Was the PM’s ‘sentence’ enough?

Published: May 27, 2012
The writer is a graduate of Columbia Law School and a member of the New York Bar, is a partner at the Lahore-based law firm of Rana Ijaz & Partners

The writer is a graduate of Columbia Law School and a member of the New York Bar, is a partner at the Lahore-based law firm of Rana Ijaz & Partners

The prime minister’s conviction is considered a giant step forward in terms of Pakistan’s strong and independent judiciary’s exercising powers without fear or favour. To this extent, the Supreme Court certainly has set a good precedent for the powerful, influential and corrupt politicians of Pakistan. However, in light of the prime minister’s rather symbolic punishment, the outcome was not a good one.

While sentencing an accused, even after the mitigating factors have been accounted for, the final prison sentence pronounced by court still has to be proportionate to the nature and severity of the crime of which the criminal has been convicted. Consider the example of a criminal who has been convicted of robbing a bank and looting money worth millions of rupees. How would the criminal feel if instead of being sentenced to the full prison term of, say, 10 years he is sentenced to one month in prison? He would have very little remorse, if any, for what he did.

In the prime minister’s case, at issue was the disrespect and contemptuous disregard shown by the head of the country’s parliament for the orders of the apex court. At issue was whether the SC’s understanding and interpretation of the Constitution could be challenged (rather ridiculed), repeatedly by the prime minister. For this, he could also have been convicted on multiple counts of contempt making his prison sentence longer than six months if the prison sentences were ordered to run consecutively. In view of the enormous precedential value of the judgment, the apex court should have delivered a judgment that carried exemplary punishment. Imprisonment till the rising of the court fell far short of that.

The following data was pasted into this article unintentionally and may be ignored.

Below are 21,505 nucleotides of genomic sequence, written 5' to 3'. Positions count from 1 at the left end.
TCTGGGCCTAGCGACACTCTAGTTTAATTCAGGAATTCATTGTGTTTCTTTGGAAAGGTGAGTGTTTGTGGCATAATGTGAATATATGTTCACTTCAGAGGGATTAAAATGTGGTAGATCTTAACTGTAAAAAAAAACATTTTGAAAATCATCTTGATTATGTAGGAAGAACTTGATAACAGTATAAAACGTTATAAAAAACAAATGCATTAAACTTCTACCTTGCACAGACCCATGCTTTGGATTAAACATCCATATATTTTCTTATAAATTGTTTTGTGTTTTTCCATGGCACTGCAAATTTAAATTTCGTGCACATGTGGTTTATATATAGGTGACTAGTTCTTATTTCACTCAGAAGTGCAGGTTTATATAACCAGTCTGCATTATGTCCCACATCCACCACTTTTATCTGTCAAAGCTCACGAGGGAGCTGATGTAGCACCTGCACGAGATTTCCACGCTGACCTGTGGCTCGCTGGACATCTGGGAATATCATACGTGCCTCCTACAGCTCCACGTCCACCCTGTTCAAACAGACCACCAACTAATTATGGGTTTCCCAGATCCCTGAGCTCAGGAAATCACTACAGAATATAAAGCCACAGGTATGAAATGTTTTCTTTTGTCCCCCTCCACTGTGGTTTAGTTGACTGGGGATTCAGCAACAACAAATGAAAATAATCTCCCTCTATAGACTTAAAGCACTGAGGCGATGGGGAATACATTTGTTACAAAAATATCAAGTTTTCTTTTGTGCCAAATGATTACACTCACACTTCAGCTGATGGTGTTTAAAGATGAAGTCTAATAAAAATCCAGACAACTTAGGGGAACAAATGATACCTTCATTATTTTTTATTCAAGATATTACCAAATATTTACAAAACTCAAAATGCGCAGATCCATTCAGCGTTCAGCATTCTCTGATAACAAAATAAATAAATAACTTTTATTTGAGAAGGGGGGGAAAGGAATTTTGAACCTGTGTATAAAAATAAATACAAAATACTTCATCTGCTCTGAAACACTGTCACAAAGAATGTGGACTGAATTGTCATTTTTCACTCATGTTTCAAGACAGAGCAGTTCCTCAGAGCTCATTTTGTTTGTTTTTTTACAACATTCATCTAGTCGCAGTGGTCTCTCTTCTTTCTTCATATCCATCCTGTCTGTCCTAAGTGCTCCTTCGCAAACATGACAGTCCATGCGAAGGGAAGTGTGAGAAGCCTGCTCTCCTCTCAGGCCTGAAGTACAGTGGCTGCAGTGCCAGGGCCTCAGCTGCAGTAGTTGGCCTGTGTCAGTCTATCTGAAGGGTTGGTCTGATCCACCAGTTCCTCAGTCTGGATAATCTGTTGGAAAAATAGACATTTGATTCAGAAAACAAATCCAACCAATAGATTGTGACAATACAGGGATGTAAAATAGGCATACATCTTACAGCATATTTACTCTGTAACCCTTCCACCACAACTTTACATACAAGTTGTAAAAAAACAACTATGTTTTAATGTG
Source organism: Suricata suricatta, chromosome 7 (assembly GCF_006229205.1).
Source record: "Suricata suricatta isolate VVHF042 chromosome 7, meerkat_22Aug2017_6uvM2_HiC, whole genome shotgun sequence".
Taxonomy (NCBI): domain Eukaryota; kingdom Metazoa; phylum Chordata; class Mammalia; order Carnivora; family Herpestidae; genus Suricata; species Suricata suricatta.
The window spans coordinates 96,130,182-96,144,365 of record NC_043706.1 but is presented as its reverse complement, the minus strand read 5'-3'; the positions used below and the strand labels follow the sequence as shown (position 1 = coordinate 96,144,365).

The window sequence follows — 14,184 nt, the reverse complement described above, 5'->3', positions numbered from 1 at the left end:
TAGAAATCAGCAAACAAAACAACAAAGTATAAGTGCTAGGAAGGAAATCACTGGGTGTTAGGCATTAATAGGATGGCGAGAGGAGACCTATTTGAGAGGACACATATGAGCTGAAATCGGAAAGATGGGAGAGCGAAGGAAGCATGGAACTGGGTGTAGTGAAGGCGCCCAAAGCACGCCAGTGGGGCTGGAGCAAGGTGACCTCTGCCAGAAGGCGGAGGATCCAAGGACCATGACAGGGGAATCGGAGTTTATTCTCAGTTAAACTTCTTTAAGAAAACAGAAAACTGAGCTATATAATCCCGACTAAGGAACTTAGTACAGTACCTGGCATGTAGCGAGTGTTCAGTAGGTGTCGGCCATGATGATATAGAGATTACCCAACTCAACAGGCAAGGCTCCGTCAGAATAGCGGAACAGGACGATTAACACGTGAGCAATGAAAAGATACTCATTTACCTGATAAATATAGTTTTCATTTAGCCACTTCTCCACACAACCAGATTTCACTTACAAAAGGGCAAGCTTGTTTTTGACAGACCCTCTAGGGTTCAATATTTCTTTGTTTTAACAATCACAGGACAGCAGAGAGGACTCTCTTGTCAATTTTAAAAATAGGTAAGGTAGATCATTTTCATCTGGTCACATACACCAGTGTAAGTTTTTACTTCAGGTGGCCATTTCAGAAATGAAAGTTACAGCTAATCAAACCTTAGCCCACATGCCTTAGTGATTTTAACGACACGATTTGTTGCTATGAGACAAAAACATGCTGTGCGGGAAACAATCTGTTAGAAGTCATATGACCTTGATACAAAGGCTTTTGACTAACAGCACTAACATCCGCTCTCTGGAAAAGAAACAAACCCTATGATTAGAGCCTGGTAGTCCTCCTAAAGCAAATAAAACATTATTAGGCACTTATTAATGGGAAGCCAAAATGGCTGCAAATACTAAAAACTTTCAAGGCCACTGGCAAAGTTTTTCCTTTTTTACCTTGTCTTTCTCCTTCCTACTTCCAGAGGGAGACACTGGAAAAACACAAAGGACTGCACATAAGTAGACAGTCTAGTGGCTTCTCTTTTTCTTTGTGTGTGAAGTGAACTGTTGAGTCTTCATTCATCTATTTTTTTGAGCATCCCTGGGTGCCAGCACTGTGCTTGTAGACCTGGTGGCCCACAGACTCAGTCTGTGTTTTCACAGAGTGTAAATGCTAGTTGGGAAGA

Interestingly, the imprisonment was rather unprecedented too. Black’s Law Dictionary defines imprisonment as confinement (especially in a prison). The word confinement is defined in Black’s Law Dictionary as the act of imprisoning or restraining someone. In light of these definitions, even if the term imprisonment is loosely defined and interpreted, it would mean restraining someone. It is hard to imagine how the prime minister was being restrained “till the rising of the court” when all he was doing was hearing the judgment being delivered.

Now the question is why did the apex court sentence the prime minister in the manner that it did? To answer this, we must examine the reasoning given by the SC for the sentence. The relevant part of the judgment reads that the conviction is “likely to entail serious consequences in terms of Article 63(1)(g) which may be treated as mitigating factors towards the sentence to be passed against him”. Oddly, the PM’s “likely” disqualification from parliament under Article 63(1)(g) was considered a mitigating factor. This raises some more questions: What if the PM is not disqualified? And even if he is, was his “likely” disqualification considered punishment harsh enough for reducing his prison sentence?

Essentially, this sentencing implies that the costs in terms of what the prime minister is “likely” to suffer if he is disqualified far outweigh the benefits of him serving a full sentence in prison. These mitigating factors do not sound very compelling especially in view of the possibility that the prime minister may not be disqualified. This possibility may be fairly distinct since the apex court itself has not used affirmative and unambiguous language about the prime minister’s disqualification and the government can be trusted to come up with ingenious and creative ways to obstruct the disqualification process.